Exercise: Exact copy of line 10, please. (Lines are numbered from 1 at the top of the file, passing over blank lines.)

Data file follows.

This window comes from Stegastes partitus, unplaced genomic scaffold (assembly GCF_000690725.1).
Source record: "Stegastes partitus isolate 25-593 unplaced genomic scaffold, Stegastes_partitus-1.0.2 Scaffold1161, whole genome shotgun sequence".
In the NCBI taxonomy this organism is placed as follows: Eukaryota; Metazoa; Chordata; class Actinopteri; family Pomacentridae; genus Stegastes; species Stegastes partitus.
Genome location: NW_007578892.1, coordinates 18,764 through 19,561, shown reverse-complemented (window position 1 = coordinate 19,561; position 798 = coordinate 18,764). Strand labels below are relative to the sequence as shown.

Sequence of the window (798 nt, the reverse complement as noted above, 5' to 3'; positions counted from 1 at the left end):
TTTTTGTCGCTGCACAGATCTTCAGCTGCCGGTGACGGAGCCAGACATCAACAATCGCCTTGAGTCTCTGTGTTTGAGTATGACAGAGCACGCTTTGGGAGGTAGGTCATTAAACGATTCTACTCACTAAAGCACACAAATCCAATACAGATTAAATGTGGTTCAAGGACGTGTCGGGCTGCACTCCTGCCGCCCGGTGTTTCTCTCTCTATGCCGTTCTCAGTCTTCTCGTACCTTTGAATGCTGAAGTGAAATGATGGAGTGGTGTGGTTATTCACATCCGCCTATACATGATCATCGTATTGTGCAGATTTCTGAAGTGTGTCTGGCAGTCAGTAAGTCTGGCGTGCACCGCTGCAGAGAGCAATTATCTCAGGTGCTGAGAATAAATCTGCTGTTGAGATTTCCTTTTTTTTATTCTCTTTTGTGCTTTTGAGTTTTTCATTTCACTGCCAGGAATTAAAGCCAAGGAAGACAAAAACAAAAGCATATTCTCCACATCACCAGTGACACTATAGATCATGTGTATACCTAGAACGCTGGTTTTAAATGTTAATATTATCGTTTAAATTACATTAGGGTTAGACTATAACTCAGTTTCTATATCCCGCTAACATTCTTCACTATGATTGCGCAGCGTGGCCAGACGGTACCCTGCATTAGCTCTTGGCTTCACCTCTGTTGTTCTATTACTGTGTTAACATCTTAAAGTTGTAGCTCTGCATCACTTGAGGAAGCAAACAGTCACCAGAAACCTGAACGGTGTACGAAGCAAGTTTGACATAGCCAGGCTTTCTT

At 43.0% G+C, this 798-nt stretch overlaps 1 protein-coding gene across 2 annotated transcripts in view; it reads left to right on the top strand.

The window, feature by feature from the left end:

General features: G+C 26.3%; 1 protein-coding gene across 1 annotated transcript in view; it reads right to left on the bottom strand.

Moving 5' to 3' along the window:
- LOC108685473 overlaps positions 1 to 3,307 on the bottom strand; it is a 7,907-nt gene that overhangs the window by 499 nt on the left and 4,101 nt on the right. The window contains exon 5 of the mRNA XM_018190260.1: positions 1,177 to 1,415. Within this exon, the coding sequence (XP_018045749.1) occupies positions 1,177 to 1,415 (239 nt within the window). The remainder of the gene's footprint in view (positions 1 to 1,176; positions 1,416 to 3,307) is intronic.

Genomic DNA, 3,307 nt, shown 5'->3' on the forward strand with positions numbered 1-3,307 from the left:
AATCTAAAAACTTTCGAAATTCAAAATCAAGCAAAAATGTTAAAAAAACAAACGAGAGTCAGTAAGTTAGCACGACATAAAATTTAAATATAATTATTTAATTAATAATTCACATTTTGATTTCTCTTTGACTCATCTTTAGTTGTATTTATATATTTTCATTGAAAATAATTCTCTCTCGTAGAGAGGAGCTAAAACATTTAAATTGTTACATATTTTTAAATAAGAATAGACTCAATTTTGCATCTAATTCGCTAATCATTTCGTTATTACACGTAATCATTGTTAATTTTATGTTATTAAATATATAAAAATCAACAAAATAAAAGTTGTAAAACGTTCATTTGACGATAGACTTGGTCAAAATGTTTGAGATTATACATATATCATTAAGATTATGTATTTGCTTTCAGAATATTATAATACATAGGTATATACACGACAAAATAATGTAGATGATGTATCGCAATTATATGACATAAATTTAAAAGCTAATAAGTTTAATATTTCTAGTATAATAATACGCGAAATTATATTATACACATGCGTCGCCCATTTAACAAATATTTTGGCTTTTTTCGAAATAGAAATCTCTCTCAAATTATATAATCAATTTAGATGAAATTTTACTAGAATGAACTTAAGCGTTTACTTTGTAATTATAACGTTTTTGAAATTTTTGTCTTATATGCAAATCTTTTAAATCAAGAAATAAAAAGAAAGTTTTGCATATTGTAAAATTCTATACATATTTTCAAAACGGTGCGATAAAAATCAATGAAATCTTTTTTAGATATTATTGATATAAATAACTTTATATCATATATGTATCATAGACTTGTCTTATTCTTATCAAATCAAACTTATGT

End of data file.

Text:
Moving 5' to 3' along the window: